Institute for War and Peace Reporting | Giving Voice, Driving Change

How Clean is the Election Slate?

Some believe election officials have turned a blind eye to laws intended to stop gunmen standing for parliament.
By Amanullah Nasrat

It's been a long process, but the Afghanistan’s election body has finally approved a list of 5,805 candidates to stand in parliamentary and provincial elections on September 18.


But just how perfect the screening of candidates has been is open to question.


Although the election law barred anyone known to hold stocks of arms or retain ties with armed groups from standing for election, only a handful of those accused of such violations have had their names struck off the list of candidates.


A total of 1,136 complaints were filed with the election complaints commission, against 556 candidates.


The panel had initially recommended disqualification for 233 individuals, most of whom were accused of possessing weapons or keeping links with paramilitary groups. But all of them appealed against the ruling, and apart from 17, all the names went back on the list.


One of the 17, Abdul Rabb al-Rasul Sayyaf, a leading figure who formerly led his own militia, voiced anger at the decision. “The people who fought for freedom and for the country are now known as warlords or criminals," he told local television .


Sayyaf, who was part of the mujahedin who fought against Soviet occupations in the Eighties, was also involved in the internecine fighting that followed the collapse of the communist regime in 1992. He has been accused of being a war criminal by the Afghan Independent Human Rights Commission, AIHRC.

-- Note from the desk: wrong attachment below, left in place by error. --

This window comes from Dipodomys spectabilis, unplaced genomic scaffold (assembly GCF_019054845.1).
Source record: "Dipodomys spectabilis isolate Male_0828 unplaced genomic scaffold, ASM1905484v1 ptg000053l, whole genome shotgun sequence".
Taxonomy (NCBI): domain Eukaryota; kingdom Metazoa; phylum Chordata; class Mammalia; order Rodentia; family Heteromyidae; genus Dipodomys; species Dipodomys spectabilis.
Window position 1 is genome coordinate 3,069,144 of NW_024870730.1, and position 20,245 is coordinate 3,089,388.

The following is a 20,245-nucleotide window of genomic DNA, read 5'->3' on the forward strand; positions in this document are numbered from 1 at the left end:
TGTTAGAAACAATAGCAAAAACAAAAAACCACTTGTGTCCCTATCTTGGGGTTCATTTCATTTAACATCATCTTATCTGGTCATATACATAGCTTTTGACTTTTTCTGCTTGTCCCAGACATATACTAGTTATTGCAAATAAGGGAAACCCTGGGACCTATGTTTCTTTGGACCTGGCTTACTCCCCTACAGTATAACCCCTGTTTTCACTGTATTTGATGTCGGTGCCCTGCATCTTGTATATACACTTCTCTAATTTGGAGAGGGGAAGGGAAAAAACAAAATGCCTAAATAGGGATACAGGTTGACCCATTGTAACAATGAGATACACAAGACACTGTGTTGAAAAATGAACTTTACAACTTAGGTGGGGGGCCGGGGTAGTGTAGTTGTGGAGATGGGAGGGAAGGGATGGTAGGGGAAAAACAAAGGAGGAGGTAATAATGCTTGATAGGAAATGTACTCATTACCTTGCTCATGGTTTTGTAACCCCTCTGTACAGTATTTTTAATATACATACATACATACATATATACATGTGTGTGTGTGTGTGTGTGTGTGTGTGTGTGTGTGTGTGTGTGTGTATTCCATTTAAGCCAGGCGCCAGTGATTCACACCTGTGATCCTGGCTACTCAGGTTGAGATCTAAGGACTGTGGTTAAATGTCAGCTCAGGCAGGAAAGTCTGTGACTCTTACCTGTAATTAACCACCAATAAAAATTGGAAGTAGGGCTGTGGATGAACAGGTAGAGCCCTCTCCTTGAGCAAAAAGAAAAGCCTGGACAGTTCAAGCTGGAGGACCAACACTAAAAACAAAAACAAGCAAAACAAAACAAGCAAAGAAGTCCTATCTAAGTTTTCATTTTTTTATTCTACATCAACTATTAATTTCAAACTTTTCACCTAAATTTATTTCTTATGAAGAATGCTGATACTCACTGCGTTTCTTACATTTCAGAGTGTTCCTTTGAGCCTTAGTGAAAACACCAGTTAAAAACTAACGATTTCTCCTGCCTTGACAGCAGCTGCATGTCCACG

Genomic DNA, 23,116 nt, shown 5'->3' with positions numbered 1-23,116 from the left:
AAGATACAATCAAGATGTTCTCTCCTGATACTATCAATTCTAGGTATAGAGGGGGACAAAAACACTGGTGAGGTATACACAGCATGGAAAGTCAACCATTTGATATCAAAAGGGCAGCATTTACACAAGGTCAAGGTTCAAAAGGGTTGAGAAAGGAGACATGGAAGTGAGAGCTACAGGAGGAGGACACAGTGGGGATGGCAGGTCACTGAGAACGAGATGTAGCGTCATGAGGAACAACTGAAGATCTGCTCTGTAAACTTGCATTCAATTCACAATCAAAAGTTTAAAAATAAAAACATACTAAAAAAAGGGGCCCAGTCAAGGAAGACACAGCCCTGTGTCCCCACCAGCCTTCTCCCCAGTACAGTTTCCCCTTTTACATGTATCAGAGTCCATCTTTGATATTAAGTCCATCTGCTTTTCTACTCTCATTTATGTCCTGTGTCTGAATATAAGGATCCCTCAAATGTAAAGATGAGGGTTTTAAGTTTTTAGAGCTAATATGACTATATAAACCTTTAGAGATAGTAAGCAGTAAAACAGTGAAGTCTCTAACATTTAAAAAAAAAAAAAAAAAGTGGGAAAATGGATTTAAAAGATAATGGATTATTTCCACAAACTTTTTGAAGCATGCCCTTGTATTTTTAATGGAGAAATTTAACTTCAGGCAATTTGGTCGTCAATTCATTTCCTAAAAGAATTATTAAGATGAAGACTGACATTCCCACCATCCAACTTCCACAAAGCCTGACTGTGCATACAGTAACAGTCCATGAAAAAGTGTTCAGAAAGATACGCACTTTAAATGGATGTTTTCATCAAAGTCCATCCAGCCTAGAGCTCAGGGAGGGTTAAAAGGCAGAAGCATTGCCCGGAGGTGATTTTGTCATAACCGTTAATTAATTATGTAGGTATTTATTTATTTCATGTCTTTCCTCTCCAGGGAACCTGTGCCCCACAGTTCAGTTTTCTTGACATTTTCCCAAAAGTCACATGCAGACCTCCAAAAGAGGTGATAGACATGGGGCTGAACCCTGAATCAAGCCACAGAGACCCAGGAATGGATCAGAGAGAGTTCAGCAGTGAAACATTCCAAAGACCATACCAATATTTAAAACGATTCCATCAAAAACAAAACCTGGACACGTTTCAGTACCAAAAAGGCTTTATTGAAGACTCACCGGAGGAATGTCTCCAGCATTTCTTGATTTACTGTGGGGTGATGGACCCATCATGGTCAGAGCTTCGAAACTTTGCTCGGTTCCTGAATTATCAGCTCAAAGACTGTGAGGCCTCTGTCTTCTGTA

The five-member complaints commission, composed of three United Nations representatives and one each from Afghan Supreme Court and the AIHRC, explained its reluctance to disqualify more candidates by noting that so far, no one has been convicted or sentenced for war crimes or human rights violations committed during the decades of strife in the country.


In all, 267 names were deleted from candidate lists for the 249-seat parliament and the 34 provincial councils, the majority at the candidates’ own request.


"Some 250 candidates asked to be removed from the list, including 50 women,” said Bismillah Bismil, the chairman of the Joint Election Management Body, JEMB, which is overseeing arrangements for the ballot. “They asked to withdraw because of security fears over incidents that had taken place in the provinces."


According to news reports, five people who announced they were standing for parliament have been killed. Others reported being threatened, and the home of at least one female candidate was burnt down.


Of the 17 who had their names removed from the list of candidates, five were barred for failing to submit the correct nomination papers, one for still being on the government payroll, and the remaining 11 for arms possession or paramilitary links.


"We received reports from the Disarmament, Demobilisation and Reintegration commission that these 11 people are still linked to some armed groups or still had weapons, so we struck off their names," said Bismil.


Many observers, however, have serious doubts about the candidate vetting process and say that suspected war criminals and others who hold weapons have been allowed to stay on the ballot.


“The AIHRC wants people to be very careful while voting because most of the human rights violators have nominated themselves as candidates,” said Sima Samar, the head of the rights body. “We hope that people respond negatively [by not voting for them].”


Others said they were disappointed but unsurprised by the complaint commission’s decisions. Abu Alehrar Ramzpur, a Kabul University lecturer, said he had expected the outcome "because nothing has been done about accused candidates before, and nothing will be done about them in the future, either”.


He added, “We will witness the presence of a lot of criminals in the upcoming parliament.”


Ordinary people also expressed pessimism.


Kabul resident Wakil Khan said, “Those who are accused of war crimes have made a lot of money during the wars, so they can easily get seats in parliament with the help of their money.”


Abdul Jamil, also from Kabul, said he and his friends had never seen a list of candidates, nor had they any idea where such a list would be posted.


“Everybody knows that the Afghan government, America and gunmen have reached agreement with each other,” he said. “Half of the gunmen were set up in the Afghan cabinet and the other half will be set up in parliament.”


Amanullah Nasrat is an IWPR staff reporter in Kabul.